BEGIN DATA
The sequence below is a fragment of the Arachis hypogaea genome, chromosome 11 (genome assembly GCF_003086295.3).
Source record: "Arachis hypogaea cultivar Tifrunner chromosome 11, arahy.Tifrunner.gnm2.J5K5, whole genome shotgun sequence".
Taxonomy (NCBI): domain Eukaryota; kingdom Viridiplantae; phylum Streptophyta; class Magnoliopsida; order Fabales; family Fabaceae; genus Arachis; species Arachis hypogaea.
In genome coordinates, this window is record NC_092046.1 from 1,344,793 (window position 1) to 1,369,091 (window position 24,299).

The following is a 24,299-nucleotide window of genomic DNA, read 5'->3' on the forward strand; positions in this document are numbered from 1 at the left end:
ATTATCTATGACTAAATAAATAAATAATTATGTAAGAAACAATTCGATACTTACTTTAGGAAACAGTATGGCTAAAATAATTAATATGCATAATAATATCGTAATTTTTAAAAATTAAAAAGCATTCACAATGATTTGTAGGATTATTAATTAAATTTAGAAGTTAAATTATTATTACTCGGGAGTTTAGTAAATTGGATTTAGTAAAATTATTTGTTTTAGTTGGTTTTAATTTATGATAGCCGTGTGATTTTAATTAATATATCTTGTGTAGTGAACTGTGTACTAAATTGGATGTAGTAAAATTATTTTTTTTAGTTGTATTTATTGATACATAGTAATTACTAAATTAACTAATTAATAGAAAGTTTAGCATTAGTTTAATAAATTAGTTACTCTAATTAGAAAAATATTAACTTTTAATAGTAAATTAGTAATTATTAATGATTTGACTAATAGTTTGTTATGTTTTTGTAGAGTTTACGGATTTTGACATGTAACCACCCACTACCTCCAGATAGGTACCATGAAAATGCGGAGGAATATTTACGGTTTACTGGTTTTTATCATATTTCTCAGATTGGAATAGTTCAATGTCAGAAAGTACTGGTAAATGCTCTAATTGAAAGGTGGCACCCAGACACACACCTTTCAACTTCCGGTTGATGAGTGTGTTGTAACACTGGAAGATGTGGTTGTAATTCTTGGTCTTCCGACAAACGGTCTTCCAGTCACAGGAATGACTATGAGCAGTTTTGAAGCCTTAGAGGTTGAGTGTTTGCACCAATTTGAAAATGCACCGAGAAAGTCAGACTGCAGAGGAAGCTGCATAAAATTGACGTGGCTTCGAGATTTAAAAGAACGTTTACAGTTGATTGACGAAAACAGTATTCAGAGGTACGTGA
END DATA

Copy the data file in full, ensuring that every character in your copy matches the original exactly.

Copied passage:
The sequence below is a fragment of the Arachis hypogaea genome, chromosome 11 (genome assembly GCF_003086295.3).
Source record: "Arachis hypogaea cultivar Tifrunner chromosome 11, arahy.Tifrunner.gnm2.J5K5, whole genome shotgun sequence".
Taxonomy (NCBI): domain Eukaryota; kingdom Viridiplantae; phylum Streptophyta; class Magnoliopsida; order Fabales; family Fabaceae; genus Arachis; species Arachis hypogaea.
In genome coordinates, this window is record NC_092046.1 from 1,344,793 (window position 1) to 1,369,091 (window position 24,299).

The following is a 24,299-nucleotide window of genomic DNA, read 5'->3' on the forward strand; positions in this document are numbered from 1 at the left end:
ATTATCTATGACTAAATAAATAAATAATTATGTAAGAAACAATTCGATACTTACTTTAGGAAACAGTATGGCTAAAATAATTAATATGCATAATAATATCGTAATTTTTAAAAATTAAAAAGCATTCACAATGATTTGTAGGATTATTAATTAAATTTAGAAGTTAAATTATTATTACTCGGGAGTTTAGTAAATTGGATTTAGTAAAATTATTTGTTTTAGTTGGTTTTAATTTATGATAGCCGTGTGATTTTAATTAATATATCTTGTGTAGTGAACTGTGTACTAAATTGGATGTAGTAAAATTATTTTTTTTAGTTGTATTTATTGATACATAGTAATTACTAAATTAACTAATTAATAGAAAGTTTAGCATTAGTTTAATAAATTAGTTACTCTAATTAGAAAAATATTAACTTTTAATAGTAAATTAGTAATTATTAATGATTTGACTAATAGTTTGTTATGTTTTTGTAGAGTTTACGGATTTTGACATGTAACCACCCACTACCTCCAGATAGGTACCATGAAAATGCGGAGGAATATTTACGGTTTACTGGTTTTTATCATATTTCTCAGATTGGAATAGTTCAATGTCAGAAAGTACTGGTAAATGCTCTAATTGAAAGGTGGCACCCAGACACACACCTTTCAACTTCCGGTTGATGAGTGTGTTGTAACACTGGAAGATGTGGTTGTAATTCTTGGTCTTCCGACAAACGGTCTTCCAGTCACAGGAATGACTATGAGCAGTTTTGAAGCCTTAGAGGTTGAGTGTTTGCACCAATTTGAAAATGCACCGAGAAAGTCAGACTGCAGAGGAAGCTGCATAAAATTGACGTGGCTTCGAGATTTAAAAGAACGTTTACAGTTGATTGACGAAAACAGTATTCAGAGGTACGTGA